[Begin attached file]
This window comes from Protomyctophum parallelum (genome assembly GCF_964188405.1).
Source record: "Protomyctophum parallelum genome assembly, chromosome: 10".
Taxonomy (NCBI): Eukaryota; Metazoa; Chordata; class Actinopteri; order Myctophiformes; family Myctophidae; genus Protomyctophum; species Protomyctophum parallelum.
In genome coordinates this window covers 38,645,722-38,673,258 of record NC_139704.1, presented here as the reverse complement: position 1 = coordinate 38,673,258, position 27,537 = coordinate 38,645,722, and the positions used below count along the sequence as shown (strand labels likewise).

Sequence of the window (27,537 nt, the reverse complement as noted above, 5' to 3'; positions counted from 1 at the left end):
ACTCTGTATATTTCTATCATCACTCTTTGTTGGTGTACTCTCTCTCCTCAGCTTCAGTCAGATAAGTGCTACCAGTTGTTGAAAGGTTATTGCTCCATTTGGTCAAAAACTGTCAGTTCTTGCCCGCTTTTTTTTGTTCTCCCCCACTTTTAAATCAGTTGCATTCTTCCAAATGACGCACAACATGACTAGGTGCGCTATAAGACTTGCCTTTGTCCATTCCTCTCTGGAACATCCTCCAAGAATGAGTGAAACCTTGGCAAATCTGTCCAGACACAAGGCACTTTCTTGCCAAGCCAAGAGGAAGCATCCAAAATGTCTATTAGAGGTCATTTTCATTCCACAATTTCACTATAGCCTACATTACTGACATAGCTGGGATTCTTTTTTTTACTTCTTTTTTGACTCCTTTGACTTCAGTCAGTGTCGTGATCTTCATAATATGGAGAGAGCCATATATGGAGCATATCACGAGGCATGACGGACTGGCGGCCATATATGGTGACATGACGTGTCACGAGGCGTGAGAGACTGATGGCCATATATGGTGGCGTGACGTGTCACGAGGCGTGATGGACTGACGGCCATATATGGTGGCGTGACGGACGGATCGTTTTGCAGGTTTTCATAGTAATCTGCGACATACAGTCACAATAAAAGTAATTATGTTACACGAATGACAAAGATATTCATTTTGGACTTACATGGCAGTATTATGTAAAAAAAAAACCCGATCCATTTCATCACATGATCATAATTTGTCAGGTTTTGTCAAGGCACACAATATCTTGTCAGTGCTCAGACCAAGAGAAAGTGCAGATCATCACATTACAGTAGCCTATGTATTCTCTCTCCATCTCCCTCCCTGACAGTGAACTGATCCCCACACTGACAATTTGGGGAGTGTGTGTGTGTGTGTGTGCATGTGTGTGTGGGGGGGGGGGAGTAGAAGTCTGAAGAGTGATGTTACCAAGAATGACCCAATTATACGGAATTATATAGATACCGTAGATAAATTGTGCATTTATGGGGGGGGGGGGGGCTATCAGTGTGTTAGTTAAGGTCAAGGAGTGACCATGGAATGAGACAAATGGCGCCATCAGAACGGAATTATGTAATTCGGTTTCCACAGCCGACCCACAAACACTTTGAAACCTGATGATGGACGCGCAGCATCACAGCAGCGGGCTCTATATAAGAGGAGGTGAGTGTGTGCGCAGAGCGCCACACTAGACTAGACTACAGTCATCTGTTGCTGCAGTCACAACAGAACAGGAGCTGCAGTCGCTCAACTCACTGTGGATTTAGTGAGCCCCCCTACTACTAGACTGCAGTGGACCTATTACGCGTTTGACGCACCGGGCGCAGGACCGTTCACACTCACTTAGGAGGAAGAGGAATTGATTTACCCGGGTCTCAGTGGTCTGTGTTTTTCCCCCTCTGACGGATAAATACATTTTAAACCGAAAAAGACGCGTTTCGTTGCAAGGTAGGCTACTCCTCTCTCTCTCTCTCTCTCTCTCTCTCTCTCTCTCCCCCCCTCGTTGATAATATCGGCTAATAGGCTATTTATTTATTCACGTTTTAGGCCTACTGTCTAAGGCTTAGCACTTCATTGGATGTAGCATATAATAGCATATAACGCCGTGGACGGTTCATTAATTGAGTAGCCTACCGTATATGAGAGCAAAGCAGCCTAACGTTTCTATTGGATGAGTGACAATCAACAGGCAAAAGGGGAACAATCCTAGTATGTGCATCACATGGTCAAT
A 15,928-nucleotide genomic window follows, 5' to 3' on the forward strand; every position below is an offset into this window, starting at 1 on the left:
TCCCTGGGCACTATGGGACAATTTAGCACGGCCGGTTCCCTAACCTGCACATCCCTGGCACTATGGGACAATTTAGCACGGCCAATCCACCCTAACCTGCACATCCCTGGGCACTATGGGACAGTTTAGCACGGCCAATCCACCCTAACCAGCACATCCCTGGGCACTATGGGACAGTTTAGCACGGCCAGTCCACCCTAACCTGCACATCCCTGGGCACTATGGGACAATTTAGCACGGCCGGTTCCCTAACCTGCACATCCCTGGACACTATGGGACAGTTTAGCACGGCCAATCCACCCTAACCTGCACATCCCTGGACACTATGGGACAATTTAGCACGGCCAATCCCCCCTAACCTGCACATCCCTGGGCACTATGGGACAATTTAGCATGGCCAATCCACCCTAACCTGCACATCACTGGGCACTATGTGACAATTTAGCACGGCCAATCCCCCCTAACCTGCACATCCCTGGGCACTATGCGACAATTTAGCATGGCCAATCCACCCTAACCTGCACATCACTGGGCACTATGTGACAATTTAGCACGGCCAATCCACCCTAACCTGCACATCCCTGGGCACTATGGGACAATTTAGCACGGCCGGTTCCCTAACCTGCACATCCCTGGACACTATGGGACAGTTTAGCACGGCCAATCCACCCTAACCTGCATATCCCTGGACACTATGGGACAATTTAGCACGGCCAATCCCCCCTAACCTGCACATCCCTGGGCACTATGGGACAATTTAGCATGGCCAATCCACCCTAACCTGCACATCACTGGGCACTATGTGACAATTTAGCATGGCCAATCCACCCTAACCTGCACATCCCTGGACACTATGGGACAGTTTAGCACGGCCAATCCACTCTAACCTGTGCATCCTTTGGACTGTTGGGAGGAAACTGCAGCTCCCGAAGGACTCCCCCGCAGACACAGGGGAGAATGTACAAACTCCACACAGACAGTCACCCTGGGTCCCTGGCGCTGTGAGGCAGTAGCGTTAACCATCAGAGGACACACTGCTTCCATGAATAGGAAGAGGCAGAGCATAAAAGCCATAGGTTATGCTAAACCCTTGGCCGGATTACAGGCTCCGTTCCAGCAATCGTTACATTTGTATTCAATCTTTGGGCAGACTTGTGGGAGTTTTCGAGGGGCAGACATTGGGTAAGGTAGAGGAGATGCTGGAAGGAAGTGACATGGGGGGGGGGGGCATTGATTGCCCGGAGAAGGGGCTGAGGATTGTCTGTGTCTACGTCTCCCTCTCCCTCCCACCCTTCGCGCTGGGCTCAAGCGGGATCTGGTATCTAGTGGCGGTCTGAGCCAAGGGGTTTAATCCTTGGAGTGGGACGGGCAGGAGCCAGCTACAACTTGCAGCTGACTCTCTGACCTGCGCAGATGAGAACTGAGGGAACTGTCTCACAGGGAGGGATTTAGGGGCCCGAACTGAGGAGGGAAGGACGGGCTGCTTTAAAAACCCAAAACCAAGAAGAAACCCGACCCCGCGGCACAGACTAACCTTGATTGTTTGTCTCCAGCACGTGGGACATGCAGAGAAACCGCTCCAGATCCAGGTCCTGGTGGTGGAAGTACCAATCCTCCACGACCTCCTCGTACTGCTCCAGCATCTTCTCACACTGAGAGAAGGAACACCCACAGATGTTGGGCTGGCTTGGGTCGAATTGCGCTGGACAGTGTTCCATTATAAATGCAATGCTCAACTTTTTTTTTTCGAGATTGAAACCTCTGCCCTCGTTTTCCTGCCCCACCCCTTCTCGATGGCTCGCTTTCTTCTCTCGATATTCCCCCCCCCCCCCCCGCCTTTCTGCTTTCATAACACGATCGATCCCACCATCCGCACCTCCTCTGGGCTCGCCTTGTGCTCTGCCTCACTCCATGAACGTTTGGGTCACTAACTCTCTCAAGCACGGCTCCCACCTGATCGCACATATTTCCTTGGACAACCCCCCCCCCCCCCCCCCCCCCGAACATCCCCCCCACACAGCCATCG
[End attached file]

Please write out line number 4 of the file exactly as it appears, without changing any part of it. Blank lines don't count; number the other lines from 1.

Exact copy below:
In genome coordinates this window covers 38,645,722-38,673,258 of record NC_139704.1, presented here as the reverse complement: position 1 = coordinate 38,673,258, position 27,537 = coordinate 38,645,722, and the positions used below count along the sequence as shown (strand labels likewise).